Tuesday, February the 4th , Ken Ham hosted Bill Nye for a debate at the Creation Museum. This debate was highly anticipated and had a rather large audience, as it was streamed live online. Maybe it is the cynic in me but from the creation of this event, I knew it was going to be an obnoxious 'debate.' First off the event touts a big name celebrity guest. Second, it is AT Creation Museum, not a neutral location. Third, it is undoubtedly a fundraiser event, the audience is going to be largely Ken Ham supporters in the first place. And as I researched articles and talked to other people, I was not the only person who noticed these things. Michael Schulson of the Daily Beast wrote in an article that "Nye never had a chance. Ham won this debate months ago, when Nye agreed to participate." Michael goes on to show how the hype was all in favor of Ham, even if his debating skills were weak, he had little to lose in hosting this fundraiser. Another item that flashed my mind is the fact that neither of these two guys had much prior debating experience and it showed Tuesday night. I did not watch the full debate, I did not have to. By only watching the highlights and reading the quotes, I could tell that the debate was everything I imagined it to be and more.
Does it make me a bad Christian that I did not enthusiastically support Ken Ham? I do not think so. There were many Christians who did not support Ken Ham. Christian Today, did a poll to see who 'won' the debate, after 37,000 votes on Wednesday, 94% of the voters selected Bill Nye as the winner. Controversial televangelist, Pat Robertson also disagrees with Ken Ham. Another Daily Beast article by Brad Kramer explains that you can be a Christian and not agree with Ken Ham. The majority of the debated centered around the age of the earth. That is fine. The biggest irritation for me, personally, though was that one this issue the debate left a false dilemma. There was no compromise and no satisfactory solution. Bill Nye said "I don't know" to all the hard questions. Bill Nye believes that the earth is millions of years old. And Ken Ham would only use the Bible to answer questions that the Bible simply does not address believes that the earth is only about six thousand years old.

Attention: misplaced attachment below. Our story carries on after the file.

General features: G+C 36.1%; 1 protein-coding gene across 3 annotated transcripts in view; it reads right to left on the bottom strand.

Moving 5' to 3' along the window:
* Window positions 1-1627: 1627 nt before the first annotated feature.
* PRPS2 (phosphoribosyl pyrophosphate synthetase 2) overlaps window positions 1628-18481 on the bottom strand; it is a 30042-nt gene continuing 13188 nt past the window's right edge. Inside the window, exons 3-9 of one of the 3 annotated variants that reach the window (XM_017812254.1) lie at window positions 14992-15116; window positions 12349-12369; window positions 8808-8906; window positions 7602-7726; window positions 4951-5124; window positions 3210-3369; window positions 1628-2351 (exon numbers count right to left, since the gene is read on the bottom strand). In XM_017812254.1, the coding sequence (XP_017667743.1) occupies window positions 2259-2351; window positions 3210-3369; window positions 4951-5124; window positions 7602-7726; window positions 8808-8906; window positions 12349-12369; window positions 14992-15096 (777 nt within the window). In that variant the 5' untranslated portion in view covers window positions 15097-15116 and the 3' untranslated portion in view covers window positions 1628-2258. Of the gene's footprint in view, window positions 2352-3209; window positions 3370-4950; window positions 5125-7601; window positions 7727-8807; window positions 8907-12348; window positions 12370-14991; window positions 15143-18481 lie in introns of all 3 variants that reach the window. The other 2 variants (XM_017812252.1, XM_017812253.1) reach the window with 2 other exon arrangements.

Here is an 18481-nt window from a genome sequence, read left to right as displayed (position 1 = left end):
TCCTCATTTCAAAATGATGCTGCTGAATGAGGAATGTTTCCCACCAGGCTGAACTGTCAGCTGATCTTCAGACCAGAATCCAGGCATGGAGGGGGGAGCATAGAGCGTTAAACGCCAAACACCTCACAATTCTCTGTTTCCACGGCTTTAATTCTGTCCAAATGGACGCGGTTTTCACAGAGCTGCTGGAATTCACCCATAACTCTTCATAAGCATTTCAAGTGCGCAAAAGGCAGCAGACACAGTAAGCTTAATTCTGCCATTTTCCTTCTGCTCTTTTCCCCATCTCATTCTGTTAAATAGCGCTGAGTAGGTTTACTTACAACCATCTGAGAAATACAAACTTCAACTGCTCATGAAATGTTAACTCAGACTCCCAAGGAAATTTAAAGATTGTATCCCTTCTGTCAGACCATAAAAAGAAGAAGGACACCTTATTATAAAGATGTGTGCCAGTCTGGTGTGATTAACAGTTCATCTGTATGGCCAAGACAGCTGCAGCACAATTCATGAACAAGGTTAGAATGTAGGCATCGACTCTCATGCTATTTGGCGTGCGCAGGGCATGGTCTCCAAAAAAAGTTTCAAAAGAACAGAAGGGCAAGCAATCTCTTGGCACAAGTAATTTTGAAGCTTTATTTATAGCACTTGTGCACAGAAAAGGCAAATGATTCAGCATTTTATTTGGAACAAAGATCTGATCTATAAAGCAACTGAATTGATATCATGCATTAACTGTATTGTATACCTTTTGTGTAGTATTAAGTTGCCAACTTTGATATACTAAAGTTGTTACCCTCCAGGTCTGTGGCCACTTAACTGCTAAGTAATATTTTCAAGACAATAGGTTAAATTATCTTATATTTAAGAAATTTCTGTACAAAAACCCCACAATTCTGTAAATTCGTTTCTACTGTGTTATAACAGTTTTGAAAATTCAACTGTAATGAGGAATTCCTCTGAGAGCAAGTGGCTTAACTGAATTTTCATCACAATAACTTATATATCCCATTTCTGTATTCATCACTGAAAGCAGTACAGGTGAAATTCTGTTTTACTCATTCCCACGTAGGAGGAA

Ken Ham's goals were to present the Gospel and he did. As a Christian I am okay with that. I hope that someone needed to hear the Word and listened. The second goal was to promote the Creations Museum's position of a young earth. This is where Ken Ham lost a lot of Christians. Not all Christians believe in a Young Earth. So at the end of the debate, one is left with no compromises or middle ground between these two extremeness. I personally believe that there is a middle ground. There are more options than the two sides offered at this debate. I believe you can be a Christian and not be a Young Earth Christian. Maybe you too have been curious after the debate about the evidence that Ken Ham presented, or lack of it. Maybe you too noticed that Ken Ham is able to read the Bible literally when it is convenient and when it fits with the Young Earth perspective, but he is able to explain away parts of the Bible that do not go to his favor. If so, you are not alone. Fortunately, faith and science can stand together. I offer a list of awesome resources for you to check out below:
Veritas: A space for investigating questions at the intersection of empiricism and spirituality
Ravi Zacharias offers resources on the topic
Probe ministries offer great articles discussing how Faith and Science can go together
The Apologetics.com team decides if the earth is old or young based on science